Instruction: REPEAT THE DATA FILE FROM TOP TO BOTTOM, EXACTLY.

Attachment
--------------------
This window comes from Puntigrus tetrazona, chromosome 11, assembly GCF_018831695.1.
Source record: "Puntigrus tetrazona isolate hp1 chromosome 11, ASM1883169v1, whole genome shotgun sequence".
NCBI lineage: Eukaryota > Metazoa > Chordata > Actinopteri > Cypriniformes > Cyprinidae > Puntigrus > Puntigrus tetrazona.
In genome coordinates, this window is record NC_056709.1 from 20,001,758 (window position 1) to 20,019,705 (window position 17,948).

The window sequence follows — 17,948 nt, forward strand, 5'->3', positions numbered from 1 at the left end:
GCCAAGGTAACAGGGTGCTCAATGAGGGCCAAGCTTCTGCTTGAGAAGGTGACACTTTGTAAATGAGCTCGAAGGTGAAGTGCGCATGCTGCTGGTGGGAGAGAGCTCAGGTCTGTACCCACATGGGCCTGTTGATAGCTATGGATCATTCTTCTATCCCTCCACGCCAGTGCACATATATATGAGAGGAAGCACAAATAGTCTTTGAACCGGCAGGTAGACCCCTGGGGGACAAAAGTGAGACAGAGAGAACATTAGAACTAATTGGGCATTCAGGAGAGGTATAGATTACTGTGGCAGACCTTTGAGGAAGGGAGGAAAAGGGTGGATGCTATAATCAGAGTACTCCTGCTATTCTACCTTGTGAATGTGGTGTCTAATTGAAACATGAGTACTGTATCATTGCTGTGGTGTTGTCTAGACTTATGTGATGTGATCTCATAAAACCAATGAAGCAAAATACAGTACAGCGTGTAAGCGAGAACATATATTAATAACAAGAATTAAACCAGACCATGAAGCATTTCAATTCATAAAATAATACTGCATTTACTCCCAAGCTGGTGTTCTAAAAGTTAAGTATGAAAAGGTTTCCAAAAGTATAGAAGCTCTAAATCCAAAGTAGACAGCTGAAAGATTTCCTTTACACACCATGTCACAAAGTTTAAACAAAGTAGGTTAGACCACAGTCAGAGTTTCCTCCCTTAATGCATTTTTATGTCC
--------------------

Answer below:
This window comes from Puntigrus tetrazona, chromosome 11, assembly GCF_018831695.1.
Source record: "Puntigrus tetrazona isolate hp1 chromosome 11, ASM1883169v1, whole genome shotgun sequence".
NCBI lineage: Eukaryota > Metazoa > Chordata > Actinopteri > Cypriniformes > Cyprinidae > Puntigrus > Puntigrus tetrazona.
In genome coordinates, this window is record NC_056709.1 from 20,001,758 (window position 1) to 20,019,705 (window position 17,948).

The window sequence follows — 17,948 nt, forward strand, 5'->3', positions numbered from 1 at the left end:
GCCAAGGTAACAGGGTGCTCAATGAGGGCCAAGCTTCTGCTTGAGAAGGTGACACTTTGTAAATGAGCTCGAAGGTGAAGTGCGCATGCTGCTGGTGGGAGAGAGCTCAGGTCTGTACCCACATGGGCCTGTTGATAGCTATGGATCATTCTTCTATCCCTCCACGCCAGTGCACATATATATGAGAGGAAGCACAAATAGTCTTTGAACCGGCAGGTAGACCCCTGGGGGACAAAAGTGAGACAGAGAGAACATTAGAACTAATTGGGCATTCAGGAGAGGTATAGATTACTGTGGCAGACCTTTGAGGAAGGGAGGAAAAGGGTGGATGCTATAATCAGAGTACTCCTGCTATTCTACCTTGTGAATGTGGTGTCTAATTGAAACATGAGTACTGTATCATTGCTGTGGTGTTGTCTAGACTTATGTGATGTGATCTCATAAAACCAATGAAGCAAAATACAGTACAGCGTGTAAGCGAGAACATATATTAATAACAAGAATTAAACCAGACCATGAAGCATTTCAATTCATAAAATAATACTGCATTTACTCCCAAGCTGGTGTTCTAAAAGTTAAGTATGAAAAGGTTTCCAAAAGTATAGAAGCTCTAAATCCAAAGTAGACAGCTGAAAGATTTCCTTTACACACCATGTCACAAAGTTTAAACAAAGTAGGTTAGACCACAGTCAGAGTTTCCTCCCTTAATGCATTTTTATGTCC